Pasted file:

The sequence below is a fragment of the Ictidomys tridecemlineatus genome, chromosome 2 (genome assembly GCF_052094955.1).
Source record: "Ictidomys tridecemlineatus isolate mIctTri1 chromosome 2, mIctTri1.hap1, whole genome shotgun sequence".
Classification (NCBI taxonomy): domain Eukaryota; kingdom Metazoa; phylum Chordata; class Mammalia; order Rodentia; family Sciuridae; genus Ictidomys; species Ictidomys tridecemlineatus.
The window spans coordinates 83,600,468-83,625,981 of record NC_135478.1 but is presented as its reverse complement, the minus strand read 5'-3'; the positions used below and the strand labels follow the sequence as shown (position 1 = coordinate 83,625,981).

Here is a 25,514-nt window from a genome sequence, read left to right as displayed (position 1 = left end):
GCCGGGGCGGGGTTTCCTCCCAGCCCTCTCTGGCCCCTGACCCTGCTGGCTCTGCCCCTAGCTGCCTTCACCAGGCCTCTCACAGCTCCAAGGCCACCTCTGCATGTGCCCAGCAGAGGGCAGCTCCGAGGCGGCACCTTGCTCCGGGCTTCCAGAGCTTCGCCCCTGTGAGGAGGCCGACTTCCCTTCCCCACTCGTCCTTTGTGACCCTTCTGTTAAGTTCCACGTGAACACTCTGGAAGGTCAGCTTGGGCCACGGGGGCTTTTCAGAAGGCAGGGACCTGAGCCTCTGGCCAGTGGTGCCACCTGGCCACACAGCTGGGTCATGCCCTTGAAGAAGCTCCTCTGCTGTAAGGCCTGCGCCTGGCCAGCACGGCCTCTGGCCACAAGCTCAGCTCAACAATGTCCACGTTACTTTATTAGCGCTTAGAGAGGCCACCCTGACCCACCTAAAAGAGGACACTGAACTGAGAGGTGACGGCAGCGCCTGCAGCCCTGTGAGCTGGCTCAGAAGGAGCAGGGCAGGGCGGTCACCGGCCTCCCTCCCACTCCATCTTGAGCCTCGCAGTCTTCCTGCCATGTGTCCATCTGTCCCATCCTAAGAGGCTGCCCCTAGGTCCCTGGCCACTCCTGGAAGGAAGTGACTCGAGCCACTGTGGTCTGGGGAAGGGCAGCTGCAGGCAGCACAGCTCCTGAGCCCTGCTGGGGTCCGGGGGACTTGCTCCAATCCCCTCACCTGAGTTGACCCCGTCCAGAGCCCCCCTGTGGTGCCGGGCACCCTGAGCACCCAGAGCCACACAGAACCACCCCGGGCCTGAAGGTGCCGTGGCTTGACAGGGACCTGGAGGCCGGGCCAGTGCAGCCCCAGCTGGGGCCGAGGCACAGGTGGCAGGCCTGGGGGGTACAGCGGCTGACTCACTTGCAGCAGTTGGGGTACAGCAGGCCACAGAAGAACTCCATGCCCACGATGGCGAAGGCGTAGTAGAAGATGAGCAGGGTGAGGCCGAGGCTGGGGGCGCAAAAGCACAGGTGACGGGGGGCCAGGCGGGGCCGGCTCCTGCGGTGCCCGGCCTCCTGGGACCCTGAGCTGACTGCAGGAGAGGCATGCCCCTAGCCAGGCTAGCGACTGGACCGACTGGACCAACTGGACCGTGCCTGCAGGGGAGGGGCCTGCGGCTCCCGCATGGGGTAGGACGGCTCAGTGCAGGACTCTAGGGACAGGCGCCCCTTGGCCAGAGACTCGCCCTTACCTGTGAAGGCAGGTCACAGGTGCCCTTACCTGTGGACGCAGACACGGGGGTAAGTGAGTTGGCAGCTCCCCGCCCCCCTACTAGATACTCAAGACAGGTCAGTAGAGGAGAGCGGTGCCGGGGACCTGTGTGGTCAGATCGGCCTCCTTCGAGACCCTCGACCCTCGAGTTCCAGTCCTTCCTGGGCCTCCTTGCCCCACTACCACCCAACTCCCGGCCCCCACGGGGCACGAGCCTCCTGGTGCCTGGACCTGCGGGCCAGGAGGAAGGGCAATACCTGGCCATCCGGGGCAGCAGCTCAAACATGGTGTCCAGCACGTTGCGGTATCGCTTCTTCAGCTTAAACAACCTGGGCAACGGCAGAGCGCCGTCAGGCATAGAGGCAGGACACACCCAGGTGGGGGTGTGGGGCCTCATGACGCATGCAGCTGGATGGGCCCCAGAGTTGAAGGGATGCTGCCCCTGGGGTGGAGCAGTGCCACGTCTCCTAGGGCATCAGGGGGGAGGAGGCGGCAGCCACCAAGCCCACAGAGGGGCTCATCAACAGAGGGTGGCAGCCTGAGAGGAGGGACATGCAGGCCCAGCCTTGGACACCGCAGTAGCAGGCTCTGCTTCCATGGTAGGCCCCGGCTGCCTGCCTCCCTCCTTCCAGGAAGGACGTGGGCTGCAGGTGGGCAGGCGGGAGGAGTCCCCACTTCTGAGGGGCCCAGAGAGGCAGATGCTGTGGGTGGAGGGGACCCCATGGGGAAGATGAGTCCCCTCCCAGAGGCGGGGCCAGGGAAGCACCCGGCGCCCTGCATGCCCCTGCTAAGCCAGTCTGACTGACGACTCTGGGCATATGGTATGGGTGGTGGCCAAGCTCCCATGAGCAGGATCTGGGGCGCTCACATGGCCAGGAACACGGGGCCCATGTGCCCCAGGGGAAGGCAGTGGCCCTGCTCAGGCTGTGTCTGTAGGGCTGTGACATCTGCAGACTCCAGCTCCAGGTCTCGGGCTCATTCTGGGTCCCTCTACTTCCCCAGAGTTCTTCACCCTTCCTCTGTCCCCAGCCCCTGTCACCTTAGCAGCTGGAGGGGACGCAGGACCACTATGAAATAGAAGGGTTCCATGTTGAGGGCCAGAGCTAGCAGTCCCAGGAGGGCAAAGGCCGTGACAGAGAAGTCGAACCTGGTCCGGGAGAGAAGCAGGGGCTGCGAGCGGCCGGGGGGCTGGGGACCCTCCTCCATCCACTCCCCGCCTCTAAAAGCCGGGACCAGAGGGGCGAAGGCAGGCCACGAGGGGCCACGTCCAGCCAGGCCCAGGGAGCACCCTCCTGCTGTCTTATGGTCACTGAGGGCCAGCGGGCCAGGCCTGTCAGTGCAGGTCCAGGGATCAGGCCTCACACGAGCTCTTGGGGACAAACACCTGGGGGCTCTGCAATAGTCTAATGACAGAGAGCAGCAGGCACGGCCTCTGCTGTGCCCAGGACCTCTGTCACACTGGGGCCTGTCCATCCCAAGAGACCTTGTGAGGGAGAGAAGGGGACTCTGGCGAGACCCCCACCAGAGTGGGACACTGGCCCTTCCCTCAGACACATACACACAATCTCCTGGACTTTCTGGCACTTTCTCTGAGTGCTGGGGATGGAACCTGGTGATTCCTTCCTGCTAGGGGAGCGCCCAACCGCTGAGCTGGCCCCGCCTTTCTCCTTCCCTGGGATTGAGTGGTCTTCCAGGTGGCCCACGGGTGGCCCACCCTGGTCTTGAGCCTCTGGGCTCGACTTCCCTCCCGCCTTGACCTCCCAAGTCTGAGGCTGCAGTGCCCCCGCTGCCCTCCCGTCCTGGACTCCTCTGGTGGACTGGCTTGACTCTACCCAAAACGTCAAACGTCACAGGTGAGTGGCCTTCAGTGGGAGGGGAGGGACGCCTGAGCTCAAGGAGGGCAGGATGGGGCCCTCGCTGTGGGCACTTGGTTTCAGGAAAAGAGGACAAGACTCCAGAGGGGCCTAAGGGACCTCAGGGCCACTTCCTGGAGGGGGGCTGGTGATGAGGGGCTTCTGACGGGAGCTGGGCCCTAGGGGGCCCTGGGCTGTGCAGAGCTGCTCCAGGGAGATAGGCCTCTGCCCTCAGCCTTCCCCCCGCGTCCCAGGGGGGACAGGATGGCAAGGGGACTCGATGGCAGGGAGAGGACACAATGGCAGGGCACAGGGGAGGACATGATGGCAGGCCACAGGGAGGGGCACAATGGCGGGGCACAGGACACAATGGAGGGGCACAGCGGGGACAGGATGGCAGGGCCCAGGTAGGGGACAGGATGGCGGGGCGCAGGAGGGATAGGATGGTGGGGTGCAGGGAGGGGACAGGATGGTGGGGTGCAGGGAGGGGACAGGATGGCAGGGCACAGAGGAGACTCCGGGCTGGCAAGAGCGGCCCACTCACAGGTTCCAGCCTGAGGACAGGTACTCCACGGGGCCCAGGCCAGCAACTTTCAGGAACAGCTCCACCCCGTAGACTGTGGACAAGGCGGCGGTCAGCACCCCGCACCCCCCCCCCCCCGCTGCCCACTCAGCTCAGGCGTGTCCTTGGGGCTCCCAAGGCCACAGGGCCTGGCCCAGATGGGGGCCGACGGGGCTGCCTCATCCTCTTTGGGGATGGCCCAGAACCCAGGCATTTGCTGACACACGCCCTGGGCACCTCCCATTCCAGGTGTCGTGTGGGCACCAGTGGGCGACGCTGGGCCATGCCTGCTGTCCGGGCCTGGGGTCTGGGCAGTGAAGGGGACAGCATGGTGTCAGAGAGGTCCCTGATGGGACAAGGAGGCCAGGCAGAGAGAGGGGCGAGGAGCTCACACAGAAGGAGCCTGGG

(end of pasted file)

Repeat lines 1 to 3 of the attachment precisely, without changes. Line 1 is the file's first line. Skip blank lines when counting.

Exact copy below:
The sequence below is a fragment of the Ictidomys tridecemlineatus genome, chromosome 2 (genome assembly GCF_052094955.1).
Source record: "Ictidomys tridecemlineatus isolate mIctTri1 chromosome 2, mIctTri1.hap1, whole genome shotgun sequence".
Classification (NCBI taxonomy): domain Eukaryota; kingdom Metazoa; phylum Chordata; class Mammalia; order Rodentia; family Sciuridae; genus Ictidomys; species Ictidomys tridecemlineatus.